Recycling Paper

Before throwing that piece of paper in the trash, consider how many trees you could save by starting a recycling program in your office or school. Even recycling newspapers and paper products at home can generate neighborhood interest and help save the earth. The advantages of recycling paper go far beyond saving trees and can start with a single piece of paper.


Recycling paper has several benefits both for humans and the earth. Using recycled paper to make new paper reduces the number of trees that are cut down, conserving natural resources. In some instances, recycling services are cheaper than trash-disposal services. Recycling paper saves landfill space and reduces the amount of pollution in the air from incineration. Businesses can promote a positive company and community image by starting and maintaining a paper-recycling program. Parents can promote a clean environment and a healthy lifestyle to their children by teaching them about the benefits of recycling paper


Paper is divided into two different grades, referring to the quality of paper or pulp. It is ranked against other paper or pulp on the following criteria: performance, raw materials, use, appearance and manufacturing history. High-grade papers include white ledger or office paper, colored ledger paper and computer print-out paper. Other examples of paper in this grade are copy paper, letterhead and notebook paper. Low-grade papers include cardboard, newspapers, magazines and mixed office papers. Examples of mixed office paper are phone books, windowed envelopes, cards, and sticky notes.

Getting Started

Recycling programs can cost businesses money. However, this expense is often recouped with a lower waste-disposal fee. Select a paper recycling company that meets your company’s needs such as flexible hours of pickup or multiple stops each week. Provide each employee with a small paper-recycling container at his desk to begin the recycling process. Choose a location for employees and custodial staff to deposit paper for recycling. Educate the staff. Provide ample notice to employees about the recycling program. Give employees a list of different types of paper that can be recycled as a guide. Keep the staff updated on the success and positive comments of the paper-recycling program. Consider offering incentives or running a contest to encourage employee participation.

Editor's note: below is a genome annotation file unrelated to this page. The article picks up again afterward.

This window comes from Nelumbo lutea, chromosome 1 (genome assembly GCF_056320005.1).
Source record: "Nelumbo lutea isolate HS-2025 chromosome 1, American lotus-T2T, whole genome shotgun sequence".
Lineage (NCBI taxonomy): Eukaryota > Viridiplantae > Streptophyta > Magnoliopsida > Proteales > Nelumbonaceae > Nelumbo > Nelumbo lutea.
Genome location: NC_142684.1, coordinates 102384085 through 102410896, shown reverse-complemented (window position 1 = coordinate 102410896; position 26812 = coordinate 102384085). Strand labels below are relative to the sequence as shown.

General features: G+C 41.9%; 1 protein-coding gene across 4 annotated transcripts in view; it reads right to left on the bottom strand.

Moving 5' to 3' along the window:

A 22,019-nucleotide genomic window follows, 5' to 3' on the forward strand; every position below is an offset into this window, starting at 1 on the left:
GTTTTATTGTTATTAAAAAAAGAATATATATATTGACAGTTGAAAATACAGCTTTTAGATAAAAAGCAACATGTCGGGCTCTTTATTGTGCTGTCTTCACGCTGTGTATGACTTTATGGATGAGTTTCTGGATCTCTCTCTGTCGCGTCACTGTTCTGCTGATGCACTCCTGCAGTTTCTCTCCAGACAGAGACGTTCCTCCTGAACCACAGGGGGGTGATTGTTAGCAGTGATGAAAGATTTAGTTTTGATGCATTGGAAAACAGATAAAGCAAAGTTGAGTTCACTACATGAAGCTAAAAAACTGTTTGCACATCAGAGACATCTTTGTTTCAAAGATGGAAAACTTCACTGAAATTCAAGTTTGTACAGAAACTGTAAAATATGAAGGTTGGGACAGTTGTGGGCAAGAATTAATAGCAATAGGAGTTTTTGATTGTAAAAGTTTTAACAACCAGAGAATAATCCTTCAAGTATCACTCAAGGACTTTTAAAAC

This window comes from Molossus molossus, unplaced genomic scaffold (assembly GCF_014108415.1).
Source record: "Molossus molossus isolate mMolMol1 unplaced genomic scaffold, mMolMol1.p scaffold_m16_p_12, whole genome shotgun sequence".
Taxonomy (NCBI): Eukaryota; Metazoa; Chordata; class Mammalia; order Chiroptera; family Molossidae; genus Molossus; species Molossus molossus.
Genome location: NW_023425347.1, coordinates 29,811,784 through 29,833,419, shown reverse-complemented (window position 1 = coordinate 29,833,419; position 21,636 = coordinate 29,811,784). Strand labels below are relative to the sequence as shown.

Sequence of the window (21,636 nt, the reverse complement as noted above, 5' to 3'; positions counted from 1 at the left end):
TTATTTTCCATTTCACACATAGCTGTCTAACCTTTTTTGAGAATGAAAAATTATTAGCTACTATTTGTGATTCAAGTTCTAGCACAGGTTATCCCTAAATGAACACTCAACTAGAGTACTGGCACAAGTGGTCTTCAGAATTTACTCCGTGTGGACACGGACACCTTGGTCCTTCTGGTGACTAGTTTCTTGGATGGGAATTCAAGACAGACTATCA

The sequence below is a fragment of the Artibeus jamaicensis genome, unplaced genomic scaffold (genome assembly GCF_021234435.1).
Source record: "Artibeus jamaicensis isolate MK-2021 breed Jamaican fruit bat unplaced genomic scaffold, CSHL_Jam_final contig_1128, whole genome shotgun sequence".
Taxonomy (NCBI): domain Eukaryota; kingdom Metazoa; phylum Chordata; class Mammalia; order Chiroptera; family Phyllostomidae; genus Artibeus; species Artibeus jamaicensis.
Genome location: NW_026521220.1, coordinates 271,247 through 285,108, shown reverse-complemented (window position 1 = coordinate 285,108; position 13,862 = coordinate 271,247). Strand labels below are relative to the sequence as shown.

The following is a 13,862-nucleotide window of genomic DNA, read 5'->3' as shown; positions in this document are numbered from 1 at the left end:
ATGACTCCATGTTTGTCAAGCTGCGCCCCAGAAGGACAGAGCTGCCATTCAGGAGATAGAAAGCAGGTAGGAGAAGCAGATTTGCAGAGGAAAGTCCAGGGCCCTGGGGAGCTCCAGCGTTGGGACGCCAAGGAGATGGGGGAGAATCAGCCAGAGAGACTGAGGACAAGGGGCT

Participating in a recycling program provides savings to the environment and the public. According to the Environmental Protection Agency, using recycled paper to make 1 ton of paper saves 17 trees, 3.3 cubic yards of landfill space, and 360 gallons of water and 60 pounds of air pollutants. Using recycled paper to manufacture new paper uses 60 percent less energy than fresh timber. According to Browning-Ferris Industries, if everyone in the United States recycled 10 percent of their newspapers, 25 million trees would be saved each year.


Recycling starts with people in their homes, schools, and businesses collecting used paper and putting it out for collection. After the paper is collected by a recycling company, it is transferred to a recycling center or material-recovery facility, where the paper is sorted by grades and where contaminants — such as glass, metals, and plastic — are removed. Once sorted the paper is compacted into large bales and sent to the paper mill. At the paper mill, the paper fibers are shredded and mixed with water to make a pulp. It is then washed, refined and cleaned and made into slush with a beater. From this point, the paper-making process is the same for recycled paper or new fibers.